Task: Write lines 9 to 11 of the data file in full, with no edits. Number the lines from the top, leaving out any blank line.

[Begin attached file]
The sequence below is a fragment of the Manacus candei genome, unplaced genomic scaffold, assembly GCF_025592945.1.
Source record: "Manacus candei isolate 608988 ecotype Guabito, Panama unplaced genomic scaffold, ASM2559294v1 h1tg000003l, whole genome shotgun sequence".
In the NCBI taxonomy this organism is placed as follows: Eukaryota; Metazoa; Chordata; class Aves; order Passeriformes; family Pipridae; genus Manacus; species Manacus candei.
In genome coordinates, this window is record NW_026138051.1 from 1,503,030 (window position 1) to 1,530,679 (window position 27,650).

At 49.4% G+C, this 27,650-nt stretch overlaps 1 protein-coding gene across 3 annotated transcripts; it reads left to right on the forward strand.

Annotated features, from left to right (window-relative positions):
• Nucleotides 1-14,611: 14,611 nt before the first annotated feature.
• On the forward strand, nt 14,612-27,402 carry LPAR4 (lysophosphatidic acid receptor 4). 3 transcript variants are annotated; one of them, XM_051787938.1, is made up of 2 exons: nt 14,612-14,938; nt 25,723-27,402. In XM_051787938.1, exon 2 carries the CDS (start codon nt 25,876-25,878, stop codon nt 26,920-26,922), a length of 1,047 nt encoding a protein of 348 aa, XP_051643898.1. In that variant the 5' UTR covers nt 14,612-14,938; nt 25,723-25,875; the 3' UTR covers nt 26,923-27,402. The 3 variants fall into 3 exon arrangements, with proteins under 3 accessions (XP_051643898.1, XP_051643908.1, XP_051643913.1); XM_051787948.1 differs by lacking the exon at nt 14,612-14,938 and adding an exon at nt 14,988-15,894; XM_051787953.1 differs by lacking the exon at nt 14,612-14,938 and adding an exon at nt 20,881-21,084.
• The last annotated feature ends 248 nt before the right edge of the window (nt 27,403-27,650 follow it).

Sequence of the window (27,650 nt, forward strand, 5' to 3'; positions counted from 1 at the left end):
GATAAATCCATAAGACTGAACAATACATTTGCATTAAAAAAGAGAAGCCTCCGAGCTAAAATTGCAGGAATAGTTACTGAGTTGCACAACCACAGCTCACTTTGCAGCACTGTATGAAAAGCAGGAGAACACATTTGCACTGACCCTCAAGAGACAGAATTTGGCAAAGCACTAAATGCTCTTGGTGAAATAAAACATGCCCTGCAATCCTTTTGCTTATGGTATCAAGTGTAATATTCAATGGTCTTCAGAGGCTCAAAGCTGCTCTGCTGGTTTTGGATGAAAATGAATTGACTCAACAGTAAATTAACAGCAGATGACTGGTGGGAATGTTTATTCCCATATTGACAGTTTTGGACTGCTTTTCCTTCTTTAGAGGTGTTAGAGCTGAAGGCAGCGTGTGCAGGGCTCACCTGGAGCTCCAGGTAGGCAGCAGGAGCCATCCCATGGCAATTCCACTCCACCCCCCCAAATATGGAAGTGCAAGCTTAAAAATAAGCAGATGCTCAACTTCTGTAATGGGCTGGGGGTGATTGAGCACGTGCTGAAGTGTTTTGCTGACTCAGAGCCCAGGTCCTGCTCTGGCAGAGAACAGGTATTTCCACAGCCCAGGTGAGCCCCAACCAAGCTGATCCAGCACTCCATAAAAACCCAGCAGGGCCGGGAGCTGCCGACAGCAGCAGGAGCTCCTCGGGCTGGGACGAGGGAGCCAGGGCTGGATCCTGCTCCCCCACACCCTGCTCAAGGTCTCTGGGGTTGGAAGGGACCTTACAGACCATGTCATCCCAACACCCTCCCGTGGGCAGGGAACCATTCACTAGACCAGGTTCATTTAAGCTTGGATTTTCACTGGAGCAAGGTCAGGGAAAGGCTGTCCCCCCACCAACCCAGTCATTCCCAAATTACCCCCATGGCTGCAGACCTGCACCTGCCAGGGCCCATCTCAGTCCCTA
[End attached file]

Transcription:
• The last annotated feature ends 248 nt before the right edge of the window (nt 27,403-27,650 follow it).

Sequence of the window (27,650 nt, forward strand, 5' to 3'; positions counted from 1 at the left end):
GATAAATCCATAAGACTGAACAATACATTTGCATTAAAAAAGAGAAGCCTCCGAGCTAAAATTGCAGGAATAGTTACTGAGTTGCACAACCACAGCTCACTTTGCAGCACTGTATGAAAAGCAGGAGAACACATTTGCACTGACCCTCAAGAGACAGAATTTGGCAAAGCACTAAATGCTCTTGGTGAAATAAAACATGCCCTGCAATCCTTTTGCTTATGGTATCAAGTGTAATATTCAATGGTCTTCAGAGGCTCAAAGCTGCTCTGCTGGTTTTGGATGAAAATGAATTGACTCAACAGTAAATTAACAGCAGATGACTGGTGGGAATGTTTATTCCCATATTGACAGTTTTGGACTGCTTTTCCTTCTTTAGAGGTGTTAGAGCTGAAGGCAGCGTGTGCAGGGCTCACCTGGAGCTCCAGGTAGGCAGCAGGAGCCATCCCATGGCAATTCCACTCCACCCCCCCAAATATGGAAGTGCAAGCTTAAAAATAAGCAGATGCTCAACTTCTGTAATGGGCTGGGGGTGATTGAGCACGTGCTGAAGTGTTTTGCTGACTCAGAGCCCAGGTCCTGCTCTGGCAGAGAACAGGTATTTCCACAGCCCAGGTGAGCCCCAACCAAGCTGATCCAGCACTCCATAAAAACCCAGCAGGGCCGGGAGCTGCCGACAGCAGCAGGAGCTCCTCGGGCTGGGACGAGGGAGCCAGGGCTGGATCCTGCTCCCCCACACCCTGCTCAAGGTCTCTGGGGTTGGAAGGGACCTTACAGACCATGTCATCCCAACACCCTCCCGTGGGCAGGGAACCATTCACTAGACCAGGTTCATTTAAGCTTGGATTTTCACTGGAGCAAGGTCAGGGAAAGGCTGTCCCCCCACCAACCCAGTCATTCCCAAATTACCCCCATGGCTGCAGACCTGCACCTGCCAGGGCCCATCTCAGTCCCTA